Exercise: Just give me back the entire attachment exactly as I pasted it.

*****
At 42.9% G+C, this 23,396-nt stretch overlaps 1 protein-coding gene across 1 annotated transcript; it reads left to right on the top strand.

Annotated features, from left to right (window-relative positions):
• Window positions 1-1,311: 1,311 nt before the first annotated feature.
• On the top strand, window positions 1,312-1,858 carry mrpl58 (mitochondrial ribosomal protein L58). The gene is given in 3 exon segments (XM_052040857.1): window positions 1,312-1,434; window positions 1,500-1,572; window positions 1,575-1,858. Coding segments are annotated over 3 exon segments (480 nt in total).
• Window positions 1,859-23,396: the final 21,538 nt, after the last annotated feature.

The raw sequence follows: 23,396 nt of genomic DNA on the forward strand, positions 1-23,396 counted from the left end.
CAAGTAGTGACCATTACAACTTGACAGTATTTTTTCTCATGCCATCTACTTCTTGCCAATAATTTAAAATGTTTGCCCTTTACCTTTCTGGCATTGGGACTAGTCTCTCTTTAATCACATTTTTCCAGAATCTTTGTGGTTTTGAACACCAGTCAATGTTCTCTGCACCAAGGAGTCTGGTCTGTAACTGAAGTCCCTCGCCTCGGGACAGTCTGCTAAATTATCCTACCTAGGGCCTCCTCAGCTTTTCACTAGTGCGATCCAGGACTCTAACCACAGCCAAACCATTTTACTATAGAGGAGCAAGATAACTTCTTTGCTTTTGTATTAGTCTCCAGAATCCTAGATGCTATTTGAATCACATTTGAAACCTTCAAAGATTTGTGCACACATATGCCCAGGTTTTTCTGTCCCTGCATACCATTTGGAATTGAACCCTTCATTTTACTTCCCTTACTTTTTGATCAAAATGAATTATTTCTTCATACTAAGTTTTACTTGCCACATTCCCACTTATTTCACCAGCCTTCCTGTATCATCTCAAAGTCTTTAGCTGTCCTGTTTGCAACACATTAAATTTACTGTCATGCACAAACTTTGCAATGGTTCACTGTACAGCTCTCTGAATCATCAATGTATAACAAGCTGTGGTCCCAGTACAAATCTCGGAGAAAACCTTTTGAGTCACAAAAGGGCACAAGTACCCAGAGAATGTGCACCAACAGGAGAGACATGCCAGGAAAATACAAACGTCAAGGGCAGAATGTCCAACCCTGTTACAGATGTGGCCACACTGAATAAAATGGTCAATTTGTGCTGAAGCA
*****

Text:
At 42.9% G+C, this 23,396-nt stretch overlaps 1 protein-coding gene across 1 annotated transcript; it reads left to right on the top strand.

Annotated features, from left to right (window-relative positions):
• Window positions 1-1,311: 1,311 nt before the first annotated feature.
• On the top strand, window positions 1,312-1,858 carry mrpl58 (mitochondrial ribosomal protein L58). The gene is given in 3 exon segments (XM_052040857.1): window positions 1,312-1,434; window positions 1,500-1,572; window positions 1,575-1,858. Coding segments are annotated over 3 exon segments (480 nt in total).
• Window positions 1,859-23,396: the final 21,538 nt, after the last annotated feature.

The raw sequence follows: 23,396 nt of genomic DNA on the forward strand, positions 1-23,396 counted from the left end.
CAAGTAGTGACCATTACAACTTGACAGTATTTTTTCTCATGCCATCTACTTCTTGCCAATAATTTAAAATGTTTGCCCTTTACCTTTCTGGCATTGGGACTAGTCTCTCTTTAATCACATTTTTCCAGAATCTTTGTGGTTTTGAACACCAGTCAATGTTCTCTGCACCAAGGAGTCTGGTCTGTAACTGAAGTCCCTCGCCTCGGGACAGTCTGCTAAATTATCCTACCTAGGGCCTCCTCAGCTTTTCACTAGTGCGATCCAGGACTCTAACCACAGCCAAACCATTTTACTATAGAGGAGCAAGATAACTTCTTTGCTTTTGTATTAGTCTCCAGAATCCTAGATGCTATTTGAATCACATTTGAAACCTTCAAAGATTTGTGCACACATATGCCCAGGTTTTTCTGTCCCTGCATACCATTTGGAATTGAACCCTTCATTTTACTTCCCTTACTTTTTGATCAAAATGAATTATTTCTTCATACTAAGTTTTACTTGCCACATTCCCACTTATTTCACCAGCCTTCCTGTATCATCTCAAAGTCTTTAGCTGTCCTGTTTGCAACACATTAAATTTACTGTCATGCACAAACTTTGCAATGGTTCACTGTACAGCTCTCTGAATCATCAATGTATAACAAGCTGTGGTCCCAGTACAAATCTCGGAGAAAACCTTTTGAGTCACAAAAGGGCACAAGTACCCAGAGAATGTGCACCAACAGGAGAGACATGCCAGGAAAATACAAACGTCAAGGGCAGAATGTCCAACCCTGTTACAGATGTGGCCACACTGAATAAAATGGTCAATTTGTGCTGAAGCA